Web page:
Casey Jones State Trail

Casey Jones State Trail

The Casey Jones State Trail consists of three segments. The longest segment is 13 miles of former railroad grade between the city of Pipestone and the Pipestone/Murray county line. Five miles of this segment from Pipestone to County Road 16 is paved. The remaining 8 miles are natural-surfaced. A second, small, natural-surfaced segment runs west 1.5 miles from the city of Lake Wilson. The third portion of the trail is a 6 mile, paved loop between Lake Shetek State Park and the city of Currie. Horseback riding is not allowed on this portion.

Landscape

The trail connects points of natural interest, such as remnants of tallgrass prairie, wooded ravines, Lake Shetek and the sloughs around it, which are remnants of the glacial landscape that once covered southwestern Minnesota. Historical and cultural sites around the area include sites associated with Laura Ingalls Wilder in Walnut Grove, railroad artifacts in Currie and Tracy, wind towers, and the pipestone quarries in the Pipestone National Monument.

The trail is situated in the rolling vastness of the agricultural landscape that characterizes the upper Great Plains, with individual homesteads appearing like islands in a sea of corn and soybeans. The landscape is truly the "heartland" of America. The seeming infinity and openness to the sky are highlights of this trail.

Who was Casey Jones?

The Casey Jones State Trail is named after the famed railroad engineer Casey Jones, who died in a railroad accident in 1900 and was immortalized in a well-known ballad. The trail was one of the first state trails authorized by the state of Minnesota when State Trail legislation was passed in the late 1960s.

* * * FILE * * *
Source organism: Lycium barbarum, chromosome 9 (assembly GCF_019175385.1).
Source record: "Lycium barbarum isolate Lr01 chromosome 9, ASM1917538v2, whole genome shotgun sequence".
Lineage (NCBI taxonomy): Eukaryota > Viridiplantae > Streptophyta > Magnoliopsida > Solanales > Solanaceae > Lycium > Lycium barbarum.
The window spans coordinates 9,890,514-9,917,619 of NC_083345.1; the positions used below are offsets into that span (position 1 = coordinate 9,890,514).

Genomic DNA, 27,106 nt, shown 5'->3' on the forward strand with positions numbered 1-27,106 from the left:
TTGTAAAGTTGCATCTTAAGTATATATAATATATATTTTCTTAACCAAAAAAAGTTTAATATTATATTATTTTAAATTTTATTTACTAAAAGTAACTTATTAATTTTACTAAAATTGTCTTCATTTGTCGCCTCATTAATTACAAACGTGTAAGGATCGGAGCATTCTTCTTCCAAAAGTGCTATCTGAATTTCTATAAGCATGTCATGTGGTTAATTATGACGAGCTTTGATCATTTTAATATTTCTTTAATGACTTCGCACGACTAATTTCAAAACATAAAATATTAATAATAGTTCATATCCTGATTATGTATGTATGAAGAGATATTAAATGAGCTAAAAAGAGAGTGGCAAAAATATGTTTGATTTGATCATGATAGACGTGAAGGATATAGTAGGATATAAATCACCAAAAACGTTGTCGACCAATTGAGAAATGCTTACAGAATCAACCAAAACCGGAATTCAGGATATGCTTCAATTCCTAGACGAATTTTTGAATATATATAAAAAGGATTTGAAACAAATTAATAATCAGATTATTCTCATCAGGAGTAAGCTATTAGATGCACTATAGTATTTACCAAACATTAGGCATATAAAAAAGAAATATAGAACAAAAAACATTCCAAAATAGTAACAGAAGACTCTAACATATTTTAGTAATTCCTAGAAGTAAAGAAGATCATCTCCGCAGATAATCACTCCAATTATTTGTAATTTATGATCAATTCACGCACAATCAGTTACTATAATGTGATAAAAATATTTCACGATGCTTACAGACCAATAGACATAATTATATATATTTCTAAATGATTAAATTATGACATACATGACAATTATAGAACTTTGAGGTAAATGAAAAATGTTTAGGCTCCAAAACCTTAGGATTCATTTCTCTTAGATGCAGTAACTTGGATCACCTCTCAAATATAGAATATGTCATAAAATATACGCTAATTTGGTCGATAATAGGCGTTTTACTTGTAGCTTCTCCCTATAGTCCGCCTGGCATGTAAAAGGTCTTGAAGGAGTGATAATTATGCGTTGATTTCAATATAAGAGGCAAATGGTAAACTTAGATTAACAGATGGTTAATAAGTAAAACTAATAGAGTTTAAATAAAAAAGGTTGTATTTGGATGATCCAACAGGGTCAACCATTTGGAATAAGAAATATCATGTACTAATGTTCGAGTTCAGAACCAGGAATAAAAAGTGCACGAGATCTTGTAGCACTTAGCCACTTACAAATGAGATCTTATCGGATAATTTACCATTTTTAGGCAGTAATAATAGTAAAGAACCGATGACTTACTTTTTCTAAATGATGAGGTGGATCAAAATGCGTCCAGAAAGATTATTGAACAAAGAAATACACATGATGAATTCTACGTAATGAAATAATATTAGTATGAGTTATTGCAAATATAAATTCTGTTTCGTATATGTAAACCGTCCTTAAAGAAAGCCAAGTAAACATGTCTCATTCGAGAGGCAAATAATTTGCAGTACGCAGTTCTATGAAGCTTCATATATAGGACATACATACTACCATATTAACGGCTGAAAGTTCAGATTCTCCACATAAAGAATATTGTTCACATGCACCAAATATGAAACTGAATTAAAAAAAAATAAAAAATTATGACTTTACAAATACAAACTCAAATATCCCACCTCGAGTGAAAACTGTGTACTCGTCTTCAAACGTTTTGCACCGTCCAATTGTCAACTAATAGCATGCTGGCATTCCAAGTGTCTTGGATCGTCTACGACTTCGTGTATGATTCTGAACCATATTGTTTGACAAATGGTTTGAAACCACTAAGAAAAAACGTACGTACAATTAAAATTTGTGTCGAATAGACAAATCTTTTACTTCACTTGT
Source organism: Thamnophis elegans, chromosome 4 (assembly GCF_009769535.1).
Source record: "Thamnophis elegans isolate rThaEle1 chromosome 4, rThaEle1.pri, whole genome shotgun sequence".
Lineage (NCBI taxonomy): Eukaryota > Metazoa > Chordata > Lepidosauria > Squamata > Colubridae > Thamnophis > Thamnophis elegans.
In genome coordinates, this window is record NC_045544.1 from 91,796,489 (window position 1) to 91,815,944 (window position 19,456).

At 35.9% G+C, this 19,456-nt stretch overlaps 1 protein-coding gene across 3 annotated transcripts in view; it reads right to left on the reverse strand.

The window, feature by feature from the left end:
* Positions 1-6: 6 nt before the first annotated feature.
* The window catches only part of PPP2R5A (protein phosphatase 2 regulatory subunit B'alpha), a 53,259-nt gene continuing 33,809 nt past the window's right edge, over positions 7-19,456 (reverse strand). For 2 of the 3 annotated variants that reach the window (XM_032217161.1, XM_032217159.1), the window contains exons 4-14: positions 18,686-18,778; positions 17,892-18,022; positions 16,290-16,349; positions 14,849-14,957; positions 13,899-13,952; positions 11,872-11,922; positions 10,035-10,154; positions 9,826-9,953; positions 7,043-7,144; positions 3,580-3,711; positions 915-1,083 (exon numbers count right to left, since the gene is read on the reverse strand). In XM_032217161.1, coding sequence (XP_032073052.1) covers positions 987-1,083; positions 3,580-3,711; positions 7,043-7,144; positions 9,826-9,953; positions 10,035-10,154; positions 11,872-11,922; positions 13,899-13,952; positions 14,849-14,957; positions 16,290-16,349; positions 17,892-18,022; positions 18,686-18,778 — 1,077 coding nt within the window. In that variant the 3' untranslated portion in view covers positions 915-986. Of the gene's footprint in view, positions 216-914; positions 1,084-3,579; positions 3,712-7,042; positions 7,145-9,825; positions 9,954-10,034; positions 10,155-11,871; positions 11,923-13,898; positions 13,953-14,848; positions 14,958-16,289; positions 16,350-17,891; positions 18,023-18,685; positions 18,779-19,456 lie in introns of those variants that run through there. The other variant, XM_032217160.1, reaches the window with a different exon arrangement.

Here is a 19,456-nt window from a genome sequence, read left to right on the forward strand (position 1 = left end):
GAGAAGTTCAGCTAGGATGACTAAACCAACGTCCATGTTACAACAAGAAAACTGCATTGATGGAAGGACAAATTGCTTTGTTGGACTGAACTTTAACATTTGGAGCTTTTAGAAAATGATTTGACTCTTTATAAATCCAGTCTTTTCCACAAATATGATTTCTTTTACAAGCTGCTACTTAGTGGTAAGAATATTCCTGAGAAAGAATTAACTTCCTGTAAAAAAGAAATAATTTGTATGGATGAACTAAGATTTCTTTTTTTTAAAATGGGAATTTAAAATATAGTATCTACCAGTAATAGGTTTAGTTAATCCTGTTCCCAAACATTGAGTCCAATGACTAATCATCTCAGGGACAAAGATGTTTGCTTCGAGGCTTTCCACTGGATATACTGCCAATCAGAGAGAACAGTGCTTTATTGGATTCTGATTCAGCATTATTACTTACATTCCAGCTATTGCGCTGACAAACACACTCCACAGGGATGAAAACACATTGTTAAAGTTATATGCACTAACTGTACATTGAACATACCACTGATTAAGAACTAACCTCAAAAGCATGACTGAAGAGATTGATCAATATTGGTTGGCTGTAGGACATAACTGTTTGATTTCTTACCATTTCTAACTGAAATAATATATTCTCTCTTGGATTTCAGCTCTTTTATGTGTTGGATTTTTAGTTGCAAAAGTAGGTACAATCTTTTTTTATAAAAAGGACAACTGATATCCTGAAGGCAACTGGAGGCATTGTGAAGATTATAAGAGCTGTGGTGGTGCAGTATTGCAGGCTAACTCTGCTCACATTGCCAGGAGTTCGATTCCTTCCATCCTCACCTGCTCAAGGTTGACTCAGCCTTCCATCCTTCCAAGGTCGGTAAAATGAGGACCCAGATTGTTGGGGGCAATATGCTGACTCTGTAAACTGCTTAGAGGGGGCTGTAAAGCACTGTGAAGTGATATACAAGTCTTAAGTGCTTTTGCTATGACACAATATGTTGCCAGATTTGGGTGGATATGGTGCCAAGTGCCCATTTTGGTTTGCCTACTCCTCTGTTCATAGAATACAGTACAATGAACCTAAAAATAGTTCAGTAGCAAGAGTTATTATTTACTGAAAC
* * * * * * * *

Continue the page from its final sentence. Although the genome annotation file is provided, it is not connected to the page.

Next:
Trail uses

hikingHiking

bikingBiking

in-line skatingIn-line skating

horsebackHorseback

snowmobilingSnowmobiling

Wheelchair accessAccessible Outdoors (electric wheelchairs allowed on Lake Shetek Loop)

Trail events

Events Calendar

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There are currently no event listings.

Permits

You will need a horse pass if you will be horseback riding. Horses are not allowed on the six miles of paved trail between Lake Shetek State Park and the city of Currie.

For snowmobiling, a snowmobile must be registered or have a snowmobile state trail sticker.

No other fees or passes are required to use the trail.

Parking

Do not leave valuables in your vehicle!

Parking is available at the following trail accesses:

  • Pipestone: Parking located off Highway 23.
  • Woodstock: Parking available at the community park.
  • Lake Wilson: Parking available at the community park.
  • Currie: Parking available at the End-O-Line Railroad Park and Museum.
  • Lake Shetek State Park: Parking available.
Restrooms

Restroom facilities are available along the trail at Lake Shetek State Park.

Winter

The trail also connects with the Grants-in-Aid (GIA) trail system, which provides many miles of groomed snowmobile trails in the area.

A snowmobile must be registered or have a snowmobile state trail sticker.

Learn more about snowmobiling in Minnesota and don't miss the interactive snowmobile trails map.